Member Comments About This Blog Post:

JESSIEJUICE 6/9/2011 12:39PM

    Just the boost I needed :). Commitment to exercise has always been the hardest part for me as well but you are so right- I will be 'wearing' this for the rest of my life- I had better make it a strong one!

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BESTMEICANBE51 6/7/2011 8:30AM

    I LOVE THIS ! ! I especially liked 'wearing this marvelous machine called a body'. I think I'll use that as a reminder to myself of what I do or don't do to/for my "marvelous machine".
Thank You for inspiring so many of us. emoticon

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SUNSPARKER 6/5/2011 8:29AM

  I had just finished leaving my previous comment, when I came across the following quotation (it was SparkPeople's Healthy Reflections quote for today):

"A man who wants something will find a way; a man who doesn't will find an excuse."
- Stephen Dolley Jr.

This will be one of those quotes that I save in my journal. It will be good inspiration for me when one of those "convenient" excuses arises.

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SUNSPARKER 6/5/2011 8:09AM

  Thank you for an especially meaningful post. Commitment does takes strength and dedication. Whenever I find myself making an excuse not to do something (and by something, I am referring to something that is "good" for me--such as exercising), I remember to ask myself if the reason behind my excuse is truly "legitimate" or simply "convenient". I am now better able to recognize the difference between the two, although actually dealing with those "convenient" excuses whenever they arise is sometimes a challenge.

I always enjoy reading your comments. For me personally, they are insightful and thought-provoking.

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SILLYHP1953 6/4/2011 9:28PM

    You do explain things really well...

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PENNYAN45 6/4/2011 9:00AM

    It is so much easier to keep a commitment if you enjoy doing it.
I'll bet there is some physical activity out there that you can find pleasure in.
Let that be your foundation for exercise - and then build upon it.
And have fun!

emoticon emoticon emoticon emoticon emoticon emoticon emoticon.gif" alt="emoticon" width="42" height="42" border="0"> emoticon emoticon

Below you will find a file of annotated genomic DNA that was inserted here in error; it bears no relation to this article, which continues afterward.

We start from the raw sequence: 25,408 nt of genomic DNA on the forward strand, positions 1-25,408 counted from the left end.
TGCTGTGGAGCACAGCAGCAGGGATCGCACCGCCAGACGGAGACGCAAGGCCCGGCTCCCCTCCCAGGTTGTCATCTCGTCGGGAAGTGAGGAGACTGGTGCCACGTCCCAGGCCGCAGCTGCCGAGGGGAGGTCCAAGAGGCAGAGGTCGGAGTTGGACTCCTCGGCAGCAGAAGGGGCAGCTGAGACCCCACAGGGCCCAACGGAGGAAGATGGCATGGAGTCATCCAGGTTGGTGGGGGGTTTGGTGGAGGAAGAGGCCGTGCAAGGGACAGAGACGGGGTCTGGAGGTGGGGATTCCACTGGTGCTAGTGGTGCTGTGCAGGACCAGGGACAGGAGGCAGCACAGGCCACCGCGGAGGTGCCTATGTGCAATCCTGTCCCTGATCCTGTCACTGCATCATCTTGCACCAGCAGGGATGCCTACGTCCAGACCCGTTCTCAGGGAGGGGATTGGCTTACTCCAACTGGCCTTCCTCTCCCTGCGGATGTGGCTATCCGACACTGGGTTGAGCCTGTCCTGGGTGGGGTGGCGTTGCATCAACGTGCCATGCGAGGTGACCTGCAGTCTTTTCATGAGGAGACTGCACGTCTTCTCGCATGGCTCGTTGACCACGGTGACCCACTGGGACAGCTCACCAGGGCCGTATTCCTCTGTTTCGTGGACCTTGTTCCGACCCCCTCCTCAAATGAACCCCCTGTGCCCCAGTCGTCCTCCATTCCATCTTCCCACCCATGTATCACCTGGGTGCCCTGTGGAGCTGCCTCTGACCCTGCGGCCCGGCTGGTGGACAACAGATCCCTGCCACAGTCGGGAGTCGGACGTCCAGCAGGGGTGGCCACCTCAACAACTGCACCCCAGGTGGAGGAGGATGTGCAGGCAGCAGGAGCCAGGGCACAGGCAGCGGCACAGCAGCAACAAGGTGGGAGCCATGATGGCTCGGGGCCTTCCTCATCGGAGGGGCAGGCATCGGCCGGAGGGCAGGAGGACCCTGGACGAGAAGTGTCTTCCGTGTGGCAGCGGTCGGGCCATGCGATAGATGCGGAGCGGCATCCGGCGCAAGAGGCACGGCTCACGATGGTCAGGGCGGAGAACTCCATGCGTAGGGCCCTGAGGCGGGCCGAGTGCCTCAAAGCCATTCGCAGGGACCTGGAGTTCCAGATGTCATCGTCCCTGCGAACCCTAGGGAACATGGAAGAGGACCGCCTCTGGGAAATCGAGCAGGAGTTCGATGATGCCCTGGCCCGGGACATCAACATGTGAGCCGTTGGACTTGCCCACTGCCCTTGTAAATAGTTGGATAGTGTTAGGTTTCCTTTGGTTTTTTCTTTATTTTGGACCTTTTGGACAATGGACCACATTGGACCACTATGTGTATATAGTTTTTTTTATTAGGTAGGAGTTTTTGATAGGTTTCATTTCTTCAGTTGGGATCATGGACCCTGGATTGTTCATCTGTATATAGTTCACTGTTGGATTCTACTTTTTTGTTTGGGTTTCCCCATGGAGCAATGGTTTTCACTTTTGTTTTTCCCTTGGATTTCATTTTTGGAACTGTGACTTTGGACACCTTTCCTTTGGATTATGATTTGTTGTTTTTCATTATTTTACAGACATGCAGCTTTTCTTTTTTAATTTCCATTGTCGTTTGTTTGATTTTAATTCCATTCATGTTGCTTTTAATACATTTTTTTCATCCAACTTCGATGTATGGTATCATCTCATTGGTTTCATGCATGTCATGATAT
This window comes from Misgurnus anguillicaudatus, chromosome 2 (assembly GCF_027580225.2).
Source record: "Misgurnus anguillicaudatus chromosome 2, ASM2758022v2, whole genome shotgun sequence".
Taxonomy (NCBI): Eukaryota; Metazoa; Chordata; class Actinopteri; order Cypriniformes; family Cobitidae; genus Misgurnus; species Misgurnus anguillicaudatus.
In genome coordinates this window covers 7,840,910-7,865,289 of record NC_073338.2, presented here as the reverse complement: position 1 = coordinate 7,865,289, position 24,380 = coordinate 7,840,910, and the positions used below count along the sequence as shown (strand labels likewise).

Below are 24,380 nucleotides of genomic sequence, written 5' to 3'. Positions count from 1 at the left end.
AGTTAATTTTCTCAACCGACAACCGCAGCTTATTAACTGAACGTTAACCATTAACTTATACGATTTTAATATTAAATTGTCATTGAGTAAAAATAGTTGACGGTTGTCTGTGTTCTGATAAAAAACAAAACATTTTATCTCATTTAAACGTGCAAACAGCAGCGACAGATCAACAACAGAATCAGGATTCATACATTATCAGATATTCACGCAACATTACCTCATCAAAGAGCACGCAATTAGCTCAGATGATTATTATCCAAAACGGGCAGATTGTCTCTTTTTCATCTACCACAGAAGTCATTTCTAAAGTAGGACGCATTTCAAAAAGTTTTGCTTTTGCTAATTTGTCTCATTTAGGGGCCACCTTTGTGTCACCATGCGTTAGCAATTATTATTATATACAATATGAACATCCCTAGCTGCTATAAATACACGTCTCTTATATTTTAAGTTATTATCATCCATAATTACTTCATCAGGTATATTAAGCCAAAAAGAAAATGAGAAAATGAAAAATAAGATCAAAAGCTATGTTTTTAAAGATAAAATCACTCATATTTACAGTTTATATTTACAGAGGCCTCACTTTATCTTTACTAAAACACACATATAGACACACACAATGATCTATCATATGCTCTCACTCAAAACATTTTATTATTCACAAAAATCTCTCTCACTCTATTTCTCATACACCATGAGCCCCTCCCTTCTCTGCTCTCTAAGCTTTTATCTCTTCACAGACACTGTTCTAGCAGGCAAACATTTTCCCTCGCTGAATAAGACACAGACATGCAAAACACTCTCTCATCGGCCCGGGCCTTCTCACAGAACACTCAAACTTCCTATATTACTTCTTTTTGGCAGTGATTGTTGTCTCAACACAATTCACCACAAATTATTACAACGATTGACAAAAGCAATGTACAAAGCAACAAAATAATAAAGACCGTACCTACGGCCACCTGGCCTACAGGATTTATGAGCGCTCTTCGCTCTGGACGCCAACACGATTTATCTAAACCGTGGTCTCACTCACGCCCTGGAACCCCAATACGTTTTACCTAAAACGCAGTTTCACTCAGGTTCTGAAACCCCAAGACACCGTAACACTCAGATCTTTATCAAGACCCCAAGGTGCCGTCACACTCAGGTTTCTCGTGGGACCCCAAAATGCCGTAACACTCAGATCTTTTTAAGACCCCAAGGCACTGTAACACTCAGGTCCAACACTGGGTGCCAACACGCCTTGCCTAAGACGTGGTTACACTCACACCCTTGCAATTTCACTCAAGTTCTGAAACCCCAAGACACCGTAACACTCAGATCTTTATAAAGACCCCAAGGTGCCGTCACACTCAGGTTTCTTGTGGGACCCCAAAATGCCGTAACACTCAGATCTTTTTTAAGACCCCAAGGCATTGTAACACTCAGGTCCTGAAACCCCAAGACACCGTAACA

Comment edited on: 6/4/2011 9:01:40 AM

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LIFEISSWEET2 6/3/2011 8:33PM

    Sometimes I think that it's not really about the commitment to exercise but the commitment to love and cherish the amazing body we've been given.

You can definitely do it!

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_LINDA 6/3/2011 2:29AM

    You may not have to exercise to keep thin, but the one thing about it -you can't beat the energy it pours into you! A high feeling like no other!
So take the time to find a physical activity you could enjoy doing and have fun with! You can do it!!

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IAMGLENDA 6/2/2011 6:28PM

    emoticon emoticon

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ONEKIDSMOM 6/2/2011 6:15PM

    What I love about keeping commitments is that it gives the energy BACK to you! So take that time and energy to keep your promise to yourself and I promise you'll be glad you did!


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NEW_PARADIGM 6/2/2011 4:13PM


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Memorial Day and our Military Families

Tuesday, May 31, 2011

I was going to continue with ‘C’ words on Monday, but what words are appropriate for the American ‘celebration’ of Memorial Day; Carry, Courage, Compensation, Culmination, Cost?

James Martin Davis wrote his 31st op-ed piece for the Omaha World Herald, "Remember families along with war veterans". It is well worth reading and I took the liberty to quote parts of it below.

“Today is the last Monday in May. We call it Memorial Day. It is a day when America pays tribute to those soldiers who were as humble as they were heroic, and whom America asked to accept the fate of eternal loneliness… It is a day of solace when we need to remember their families as well. For them, Memorial Day is not a day of celebration; it is a day of suffering and sadness.”

The fact that the US has been at war for 10 years is heartbreaking to me. I lost my brother during the Vietnam War, so know families are irrevocably damaged by the loss. But more importantly, our families who have members serving today live in fear, not only for their loved ones, but of losing their homes and savings.

Thanks to people like Holly Petraeus (former director of the BBB Military Line program), military families will face less financial crises.

I am heartened she will direct the Office of Servicemember Affairs which opens for business in July.

In addition, “Joining Forces” allows those of us in the US to send a message of simple thanks to our military families.

Here’s my hope some American Sparkers will join me in helping to ‘carry the cost’ our military families face, and send them our thanks – not necessarily today, but later when they might feel forgotten.

  Member Comments About This Blog Post:

SILLYHP1953 6/4/2011 9:35PM